The playground consists of an expansive jungle gym for ages 5-12, a smaller jungle gym for ages 2-5, four tot swings, four regular swings, a sand box with diggers, and several teeter totters. The base of the playground is covered in wood chips and there are several benches scattered around the playground. The playground for ages 5-12 has several slides that are of medium height, multiple climbing options, monkey bars, bridges and more. The tot playground has several slides, matching games, and a few different climbing ladders.
Adjacent to the playground is a large open field, restrooms, a large shelter with eight picnic tables, an area shaded with trees (no picnic tables though), a covered bench area, and two lighted baseball fields. A paved walking trail is also nearby, which leads to another shelter with two picnic tables and an open field. This park is also equipped with the Big Belly solar trash and recycling compactors, which has provided great savings for the city. These have been installed in several places throughout Raleigh and it’s great to see them at the parks. Learn more about the Big Belly solar compactors in this N&O article from earlier this year.
Thumbs up: open fields, numerous benches, several swings, climbing options on large playground, nearby walking trail, landscaping around playground (several hardwoods and crape myrtles)
Thumbs down: full-sun playground area is very hot
Williams Park is a bustling playground in the center of North Raleigh adjacent to Lynn Road Elementary School. It is located at 1525 Lynn Road and some of the photos are from when Ashley was much younger and some are from this Spring. As you can see, having a friend to climb through tunnels with, chase through the soccer field, and swing with is the best way to spend an early Spring afternoon!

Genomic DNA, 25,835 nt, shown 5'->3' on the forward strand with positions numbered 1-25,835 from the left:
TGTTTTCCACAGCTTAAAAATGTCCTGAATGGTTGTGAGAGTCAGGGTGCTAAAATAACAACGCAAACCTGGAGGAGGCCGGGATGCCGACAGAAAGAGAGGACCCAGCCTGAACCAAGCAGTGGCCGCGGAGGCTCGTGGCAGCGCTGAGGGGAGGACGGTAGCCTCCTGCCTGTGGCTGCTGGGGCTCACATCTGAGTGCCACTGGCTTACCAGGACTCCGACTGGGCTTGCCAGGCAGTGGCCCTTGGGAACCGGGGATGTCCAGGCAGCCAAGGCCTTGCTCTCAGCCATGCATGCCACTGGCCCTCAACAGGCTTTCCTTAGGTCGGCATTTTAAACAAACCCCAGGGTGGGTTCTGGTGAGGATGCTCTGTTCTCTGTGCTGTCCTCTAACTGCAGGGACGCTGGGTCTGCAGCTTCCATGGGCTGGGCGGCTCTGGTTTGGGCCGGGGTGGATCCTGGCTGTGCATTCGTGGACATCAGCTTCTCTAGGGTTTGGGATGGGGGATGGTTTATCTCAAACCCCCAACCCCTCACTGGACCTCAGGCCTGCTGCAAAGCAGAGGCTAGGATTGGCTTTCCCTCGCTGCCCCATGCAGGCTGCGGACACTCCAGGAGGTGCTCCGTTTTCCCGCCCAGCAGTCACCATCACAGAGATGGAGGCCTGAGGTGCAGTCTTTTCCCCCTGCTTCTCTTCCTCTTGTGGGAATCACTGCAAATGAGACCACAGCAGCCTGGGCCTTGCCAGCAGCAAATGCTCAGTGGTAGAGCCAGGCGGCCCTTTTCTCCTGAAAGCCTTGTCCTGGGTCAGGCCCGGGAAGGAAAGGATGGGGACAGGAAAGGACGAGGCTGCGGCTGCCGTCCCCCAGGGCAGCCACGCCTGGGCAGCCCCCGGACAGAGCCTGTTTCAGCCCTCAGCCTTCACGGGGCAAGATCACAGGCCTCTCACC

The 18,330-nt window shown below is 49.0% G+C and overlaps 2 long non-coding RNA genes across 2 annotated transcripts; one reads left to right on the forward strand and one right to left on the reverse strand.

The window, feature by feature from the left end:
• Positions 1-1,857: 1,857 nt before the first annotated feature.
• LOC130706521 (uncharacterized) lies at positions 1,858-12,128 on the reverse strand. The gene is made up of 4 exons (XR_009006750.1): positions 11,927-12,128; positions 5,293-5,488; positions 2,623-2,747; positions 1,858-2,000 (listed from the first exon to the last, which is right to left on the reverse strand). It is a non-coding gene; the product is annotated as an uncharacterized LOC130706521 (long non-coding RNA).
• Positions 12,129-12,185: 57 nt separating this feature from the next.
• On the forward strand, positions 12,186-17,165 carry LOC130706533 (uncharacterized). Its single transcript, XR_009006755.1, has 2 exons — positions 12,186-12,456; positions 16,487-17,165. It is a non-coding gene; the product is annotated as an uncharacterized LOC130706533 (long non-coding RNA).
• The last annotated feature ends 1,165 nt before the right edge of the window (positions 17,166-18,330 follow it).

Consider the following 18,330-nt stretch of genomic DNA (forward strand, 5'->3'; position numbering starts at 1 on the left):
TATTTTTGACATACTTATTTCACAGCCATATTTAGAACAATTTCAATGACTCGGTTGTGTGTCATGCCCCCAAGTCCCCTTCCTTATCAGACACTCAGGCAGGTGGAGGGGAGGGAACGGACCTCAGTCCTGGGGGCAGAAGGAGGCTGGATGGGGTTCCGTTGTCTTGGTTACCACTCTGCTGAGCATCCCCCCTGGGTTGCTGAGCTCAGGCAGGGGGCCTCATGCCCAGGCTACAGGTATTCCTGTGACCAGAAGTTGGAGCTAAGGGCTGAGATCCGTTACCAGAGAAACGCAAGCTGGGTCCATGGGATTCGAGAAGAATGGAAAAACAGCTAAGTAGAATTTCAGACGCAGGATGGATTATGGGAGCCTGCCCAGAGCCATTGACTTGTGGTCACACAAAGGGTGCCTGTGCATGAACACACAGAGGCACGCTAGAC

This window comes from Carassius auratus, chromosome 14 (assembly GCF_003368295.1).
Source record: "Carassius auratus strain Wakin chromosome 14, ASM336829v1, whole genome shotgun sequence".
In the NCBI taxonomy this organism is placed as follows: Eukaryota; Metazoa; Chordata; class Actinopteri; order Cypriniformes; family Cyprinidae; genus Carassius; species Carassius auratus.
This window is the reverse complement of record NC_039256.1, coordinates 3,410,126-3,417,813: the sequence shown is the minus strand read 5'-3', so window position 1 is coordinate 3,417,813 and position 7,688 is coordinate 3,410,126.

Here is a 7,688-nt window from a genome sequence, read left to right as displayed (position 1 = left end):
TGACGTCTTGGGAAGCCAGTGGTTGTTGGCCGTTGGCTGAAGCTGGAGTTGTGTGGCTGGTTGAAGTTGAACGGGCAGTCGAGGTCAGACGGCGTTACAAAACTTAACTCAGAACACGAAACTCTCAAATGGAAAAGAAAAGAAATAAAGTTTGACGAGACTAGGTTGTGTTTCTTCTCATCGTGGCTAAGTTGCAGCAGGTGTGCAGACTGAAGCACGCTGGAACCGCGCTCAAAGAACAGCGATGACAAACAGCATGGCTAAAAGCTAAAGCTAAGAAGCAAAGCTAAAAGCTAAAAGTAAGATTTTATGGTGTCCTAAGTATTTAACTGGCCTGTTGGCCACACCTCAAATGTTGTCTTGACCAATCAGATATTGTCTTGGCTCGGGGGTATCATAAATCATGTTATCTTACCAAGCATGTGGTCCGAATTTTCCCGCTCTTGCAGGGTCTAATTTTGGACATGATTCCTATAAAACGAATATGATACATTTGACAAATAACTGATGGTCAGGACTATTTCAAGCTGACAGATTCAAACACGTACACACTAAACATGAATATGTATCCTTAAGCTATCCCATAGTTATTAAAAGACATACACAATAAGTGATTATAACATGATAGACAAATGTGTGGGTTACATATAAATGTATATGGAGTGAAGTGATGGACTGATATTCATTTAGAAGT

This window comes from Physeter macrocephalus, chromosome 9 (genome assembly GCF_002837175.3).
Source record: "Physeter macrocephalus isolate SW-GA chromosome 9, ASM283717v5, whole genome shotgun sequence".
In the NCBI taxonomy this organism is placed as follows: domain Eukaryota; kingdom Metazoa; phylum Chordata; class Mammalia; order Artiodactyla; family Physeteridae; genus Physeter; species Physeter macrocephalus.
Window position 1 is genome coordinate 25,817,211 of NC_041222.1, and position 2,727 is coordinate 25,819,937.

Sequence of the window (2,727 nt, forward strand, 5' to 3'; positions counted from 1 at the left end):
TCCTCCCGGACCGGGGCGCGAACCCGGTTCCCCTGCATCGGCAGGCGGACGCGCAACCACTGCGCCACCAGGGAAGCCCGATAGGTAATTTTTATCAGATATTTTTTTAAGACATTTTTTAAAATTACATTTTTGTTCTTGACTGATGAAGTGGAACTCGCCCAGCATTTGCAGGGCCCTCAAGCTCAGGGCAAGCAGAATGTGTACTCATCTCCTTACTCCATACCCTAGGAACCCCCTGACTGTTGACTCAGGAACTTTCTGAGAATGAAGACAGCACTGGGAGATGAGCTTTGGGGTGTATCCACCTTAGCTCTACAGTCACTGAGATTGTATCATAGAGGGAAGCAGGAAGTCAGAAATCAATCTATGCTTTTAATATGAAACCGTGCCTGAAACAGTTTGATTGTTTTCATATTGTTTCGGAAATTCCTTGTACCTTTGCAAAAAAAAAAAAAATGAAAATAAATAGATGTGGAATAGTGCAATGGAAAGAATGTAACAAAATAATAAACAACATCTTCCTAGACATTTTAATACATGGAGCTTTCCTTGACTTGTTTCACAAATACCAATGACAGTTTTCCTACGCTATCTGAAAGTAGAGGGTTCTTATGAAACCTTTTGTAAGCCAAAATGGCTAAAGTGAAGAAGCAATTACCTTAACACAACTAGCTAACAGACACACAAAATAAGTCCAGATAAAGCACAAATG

In addition to the large playground area (complete with shady canopies), Williams Park has a large open field with soccer goals surrounded by a short walking path, tot swings, sand volleyball courts, youth swings, tennis courts, a large shelter area, and some shaded sitting areas. The playground surface is made of wood chips and sand. The playground areas are a series of small climbing structures with slides that are connected by monkey bars. For younger ones, that means lots of repetitive trips down the same slides or that they’ll need your help getting to the other play areas. Since Ashley was just beginning to climb ladders at this time, she needed my help getting up to the higher slides too.
If you take a walk along the trail at the park, you’ll find a small plaque memorializing the park to Peter P. Williams Jr. According to a News & Observer article, his father donated the land for the park in honor of his son. I always enjoy when I can find some tidbits on the history of a park!
Thumbs up: great shade, close parent-sitting areas throughout the playground
Thumbs down: I’ve been here in the past and seen where drainage can be an issue
A few months ago Ashley and I explored Cedar Hills Park, just a fews minutes from our new neighborhood. Cedar Hills is located in North Raleigh at 5600 Sweetbriar St , which is the main entrance to access the playground, tennis courts, basketball courts and pavilion. There are also entrances at Rosehaven Dr and from Spring Forest Rd but those provide easier access to the softball fields. The frisbee golf course is accessible from all entrances, with hole #18 located near the main entrance.
After following the park signs from Millbrook Rd, we arrived at the Rosehaven Dr entrance, unsure how to get to the playgrounds. The lack of signs made it difficult to figure out where we should go, so we got back in the car, broke out the iPhone and eventually arrived at the Sweetbriar entrance to play on the playground.